For many years I heard the words “local” and “seasonal,” and assumed they were good things without going deeper into why. I understood that any non-seasonal food had to be brought from abroad and therefore probably wasn’t the best thing for the environment. I also understood that local, seasonal food had a shorter travel time between the farm and my table, and hence preserved more of its nutrients.
It wasn’t until about a year ago, when I studied nutrition, that I realized what a huge impact eating local and seasonal has in our health. Will you die if you eat tropical fruits in the New York winter, or roasted Brussels sprouts in the Caribbean? No. You won’t. But will you get sick? Possibly. And will you feel physically or mentally out of balance, even if ever so slightly? Most likely.
Here’s the thing: certain foods have warming qualities that are precisely what our bodies need in the winter. They are rich in vitamin C and other nutrients that will help us fight colds. Other foods are extremely cooling, and help us keep the perfect balance in our bodies so that the high summer temperatures don’t cause too much discomfort, and so that we feel like going out, exploring, and having fun under the sun. Coconuts, cucumbers, and tomatoes are a few examples. Why do you think tomatoes are so gorgeous during that time of the year? In the Spring, the abundance of bitter foods such as arugula, artichokes, and radishes aid the liver’s detoxifying process, as this is the time of the year when this organ is the most active. This gets us ready for a light, expansive, and enjoyable summer.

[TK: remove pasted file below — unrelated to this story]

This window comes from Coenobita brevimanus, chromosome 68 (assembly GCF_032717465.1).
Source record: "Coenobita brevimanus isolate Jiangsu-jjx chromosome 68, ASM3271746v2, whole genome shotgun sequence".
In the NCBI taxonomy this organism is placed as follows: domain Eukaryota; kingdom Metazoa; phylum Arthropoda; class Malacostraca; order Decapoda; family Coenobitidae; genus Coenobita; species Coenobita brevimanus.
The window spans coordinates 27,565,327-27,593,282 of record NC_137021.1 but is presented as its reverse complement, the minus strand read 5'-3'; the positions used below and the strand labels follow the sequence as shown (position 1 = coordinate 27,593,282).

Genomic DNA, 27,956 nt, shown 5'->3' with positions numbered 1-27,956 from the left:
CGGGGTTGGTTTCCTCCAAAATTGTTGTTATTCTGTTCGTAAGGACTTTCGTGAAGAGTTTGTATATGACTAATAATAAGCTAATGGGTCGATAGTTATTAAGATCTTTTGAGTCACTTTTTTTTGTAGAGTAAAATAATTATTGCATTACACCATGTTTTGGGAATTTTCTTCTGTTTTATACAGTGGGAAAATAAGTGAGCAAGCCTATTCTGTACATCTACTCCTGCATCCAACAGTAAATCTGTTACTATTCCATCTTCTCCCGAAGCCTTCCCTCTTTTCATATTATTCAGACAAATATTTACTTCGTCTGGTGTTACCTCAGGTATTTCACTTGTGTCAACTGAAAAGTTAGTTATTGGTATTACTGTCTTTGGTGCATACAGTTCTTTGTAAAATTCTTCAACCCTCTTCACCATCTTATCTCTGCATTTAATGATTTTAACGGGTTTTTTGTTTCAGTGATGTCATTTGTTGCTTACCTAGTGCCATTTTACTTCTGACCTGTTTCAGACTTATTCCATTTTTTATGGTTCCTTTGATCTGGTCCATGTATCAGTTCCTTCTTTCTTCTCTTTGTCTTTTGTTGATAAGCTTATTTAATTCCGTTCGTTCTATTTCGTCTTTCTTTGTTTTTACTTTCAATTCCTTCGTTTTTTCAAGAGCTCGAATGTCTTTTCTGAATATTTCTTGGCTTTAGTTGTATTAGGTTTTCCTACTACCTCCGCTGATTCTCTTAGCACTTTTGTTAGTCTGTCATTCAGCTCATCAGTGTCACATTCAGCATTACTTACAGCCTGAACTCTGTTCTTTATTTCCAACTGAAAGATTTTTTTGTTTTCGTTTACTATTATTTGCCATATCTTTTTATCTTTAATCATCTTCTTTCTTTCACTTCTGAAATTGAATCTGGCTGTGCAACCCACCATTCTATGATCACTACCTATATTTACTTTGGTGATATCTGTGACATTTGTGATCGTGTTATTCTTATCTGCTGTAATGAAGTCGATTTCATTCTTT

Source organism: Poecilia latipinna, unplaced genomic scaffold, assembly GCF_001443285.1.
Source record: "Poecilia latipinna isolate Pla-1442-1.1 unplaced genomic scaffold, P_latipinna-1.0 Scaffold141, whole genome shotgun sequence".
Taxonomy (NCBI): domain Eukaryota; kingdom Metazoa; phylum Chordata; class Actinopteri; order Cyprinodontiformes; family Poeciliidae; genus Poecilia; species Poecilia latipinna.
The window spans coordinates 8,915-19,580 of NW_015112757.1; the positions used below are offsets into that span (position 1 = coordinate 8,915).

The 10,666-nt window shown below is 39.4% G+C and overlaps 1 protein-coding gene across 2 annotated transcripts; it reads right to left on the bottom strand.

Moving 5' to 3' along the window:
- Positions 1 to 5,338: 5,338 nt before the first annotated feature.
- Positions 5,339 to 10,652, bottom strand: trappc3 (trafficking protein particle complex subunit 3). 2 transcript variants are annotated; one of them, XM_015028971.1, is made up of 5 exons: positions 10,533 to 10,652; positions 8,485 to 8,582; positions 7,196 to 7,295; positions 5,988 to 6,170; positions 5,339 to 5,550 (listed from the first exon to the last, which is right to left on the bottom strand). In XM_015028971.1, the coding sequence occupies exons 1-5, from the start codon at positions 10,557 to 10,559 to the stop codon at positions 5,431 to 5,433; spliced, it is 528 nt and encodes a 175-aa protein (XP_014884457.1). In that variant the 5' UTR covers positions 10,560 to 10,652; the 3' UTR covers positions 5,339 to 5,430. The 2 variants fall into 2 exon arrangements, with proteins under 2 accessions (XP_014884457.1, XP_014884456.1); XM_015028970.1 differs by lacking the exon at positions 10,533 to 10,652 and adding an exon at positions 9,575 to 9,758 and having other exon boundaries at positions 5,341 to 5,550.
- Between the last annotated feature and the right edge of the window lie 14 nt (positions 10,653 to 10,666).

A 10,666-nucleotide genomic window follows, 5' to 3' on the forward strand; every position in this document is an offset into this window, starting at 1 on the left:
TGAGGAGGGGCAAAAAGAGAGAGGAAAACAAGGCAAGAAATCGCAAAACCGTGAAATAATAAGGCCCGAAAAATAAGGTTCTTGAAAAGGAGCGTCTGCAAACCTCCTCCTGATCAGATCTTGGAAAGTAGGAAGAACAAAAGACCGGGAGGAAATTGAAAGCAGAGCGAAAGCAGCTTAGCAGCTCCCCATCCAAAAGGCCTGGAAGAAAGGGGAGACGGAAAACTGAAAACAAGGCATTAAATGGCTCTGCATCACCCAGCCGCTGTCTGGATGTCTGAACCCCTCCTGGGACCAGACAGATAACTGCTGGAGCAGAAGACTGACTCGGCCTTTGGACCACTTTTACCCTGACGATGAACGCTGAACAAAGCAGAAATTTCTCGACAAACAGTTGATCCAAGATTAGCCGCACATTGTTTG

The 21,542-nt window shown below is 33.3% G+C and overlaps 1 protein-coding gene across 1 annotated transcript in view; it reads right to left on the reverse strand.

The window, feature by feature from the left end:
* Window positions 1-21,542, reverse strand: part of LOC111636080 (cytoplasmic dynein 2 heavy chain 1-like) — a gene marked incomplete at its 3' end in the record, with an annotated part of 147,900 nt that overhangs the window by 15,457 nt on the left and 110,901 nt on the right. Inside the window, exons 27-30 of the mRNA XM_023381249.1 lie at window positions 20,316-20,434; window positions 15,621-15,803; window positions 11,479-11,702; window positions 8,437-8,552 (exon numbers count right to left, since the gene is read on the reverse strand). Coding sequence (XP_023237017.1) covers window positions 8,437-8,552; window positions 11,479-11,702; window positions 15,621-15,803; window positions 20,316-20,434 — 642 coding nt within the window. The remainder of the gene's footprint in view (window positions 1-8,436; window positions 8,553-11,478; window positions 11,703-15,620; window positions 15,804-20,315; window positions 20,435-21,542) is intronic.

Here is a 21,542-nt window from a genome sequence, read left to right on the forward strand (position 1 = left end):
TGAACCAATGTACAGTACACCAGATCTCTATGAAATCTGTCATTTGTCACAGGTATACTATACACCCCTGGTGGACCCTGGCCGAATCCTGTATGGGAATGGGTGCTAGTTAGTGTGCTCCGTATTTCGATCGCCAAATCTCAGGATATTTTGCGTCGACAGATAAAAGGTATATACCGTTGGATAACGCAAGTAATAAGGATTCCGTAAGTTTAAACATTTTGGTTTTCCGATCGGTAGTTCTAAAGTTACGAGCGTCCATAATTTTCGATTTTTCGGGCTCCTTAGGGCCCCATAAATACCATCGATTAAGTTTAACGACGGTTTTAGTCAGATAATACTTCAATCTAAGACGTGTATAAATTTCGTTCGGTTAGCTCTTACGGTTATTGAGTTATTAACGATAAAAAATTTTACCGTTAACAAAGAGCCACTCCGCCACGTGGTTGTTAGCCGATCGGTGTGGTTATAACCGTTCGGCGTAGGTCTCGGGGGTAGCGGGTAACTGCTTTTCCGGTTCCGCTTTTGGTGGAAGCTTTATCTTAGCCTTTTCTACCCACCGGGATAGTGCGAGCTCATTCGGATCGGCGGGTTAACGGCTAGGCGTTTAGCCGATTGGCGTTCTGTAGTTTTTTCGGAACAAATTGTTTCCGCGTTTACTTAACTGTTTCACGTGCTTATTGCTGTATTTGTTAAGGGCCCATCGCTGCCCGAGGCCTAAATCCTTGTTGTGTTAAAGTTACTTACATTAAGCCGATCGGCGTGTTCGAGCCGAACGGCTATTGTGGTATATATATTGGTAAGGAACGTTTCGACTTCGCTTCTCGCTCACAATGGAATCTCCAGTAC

Like Spring, Fall is another season of transition that slowly reintroduces cold temperatures, wind, and dryness into our lives. As such, the foods harvested at this time are contracting and warming, they help protect our lungs and are ideal for soups and stews that will keep us moist during this dry time of the year. If you eat this season’s harvest, you will be better equipped to face the winter both physically and emotionally. Your immune system will be stronger and you will be less likely to feel the winter blues.
What’s in season right now? Well, it depends on where you live. But most likely apples, pears, walnuts, pumpkins, Brussels sprouts, cabbage, broccoli, cauliflower, and root vegetables of all kinds. If you want a list by state, go to the seasonal food guide at SustainableTable.org.
If you want to start eating seasonally, here’s one of my favorite pumpkin stews ever. This dish is called Locro in Peru, and it’s usually made with cheese instead of tofu and milk. This version is better suited for the season, however, as dairy is another phlegm-producing food that you will be better off avoiding in the next few cool months.
Seasonal Pumpkin Locro
Prep time: 40 minutes
2 tablespoon olive or coconut oil
1/3 white onion, chopped
2 garlic cloves, chopped
2 cups cubed pumpkin (any kind you want)
2 cups cubed organic potatoes (I like them unpeeled because the skin is full of nutrients)
2 teaspoons ají amarillo paste (optional)
Salt and pepper, to taste
1/2 teaspoon cumin
3 cups water
1/2 cup frozen peas
1/2 cup organic frozen corn
1 cup cubed firm tofu (make sure it’s organic, non-GMO)
2 tablespoons chopped parsley
- 1.Heat the oil in a skillet over medium heat and sauté the onion and garlic for 3 minutes, stirring occasionally.
- Add the pumpkin, potatoes, ají amarillo paste, salt, pepper, and cumin, and stir for another minute.
- Add the water, bring to a boil, cover, and lower the heat. Cook until the veggies are soft (about 20 minutes).
- Add the peas and corn to the pan, stir, and cook for another 3 minutes.
- Sprinkle the tofu and parsley on top, stir, and serve.